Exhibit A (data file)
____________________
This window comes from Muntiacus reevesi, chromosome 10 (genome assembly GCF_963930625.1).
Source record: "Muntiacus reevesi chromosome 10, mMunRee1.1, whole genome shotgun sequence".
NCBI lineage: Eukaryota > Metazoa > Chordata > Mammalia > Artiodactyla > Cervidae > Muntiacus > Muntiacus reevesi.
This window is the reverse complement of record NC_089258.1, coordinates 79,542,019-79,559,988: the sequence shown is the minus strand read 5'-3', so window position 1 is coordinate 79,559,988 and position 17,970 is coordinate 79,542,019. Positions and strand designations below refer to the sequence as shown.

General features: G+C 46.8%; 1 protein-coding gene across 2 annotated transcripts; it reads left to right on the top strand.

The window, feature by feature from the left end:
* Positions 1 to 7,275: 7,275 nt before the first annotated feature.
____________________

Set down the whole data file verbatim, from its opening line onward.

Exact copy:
This window comes from Muntiacus reevesi, chromosome 10 (genome assembly GCF_963930625.1).
Source record: "Muntiacus reevesi chromosome 10, mMunRee1.1, whole genome shotgun sequence".
NCBI lineage: Eukaryota > Metazoa > Chordata > Mammalia > Artiodactyla > Cervidae > Muntiacus > Muntiacus reevesi.
This window is the reverse complement of record NC_089258.1, coordinates 79,542,019-79,559,988: the sequence shown is the minus strand read 5'-3', so window position 1 is coordinate 79,559,988 and position 17,970 is coordinate 79,542,019. Positions and strand designations below refer to the sequence as shown.

General features: G+C 46.8%; 1 protein-coding gene across 2 annotated transcripts; it reads left to right on the top strand.

The window, feature by feature from the left end:
* Positions 1 to 7,275: 7,275 nt before the first annotated feature.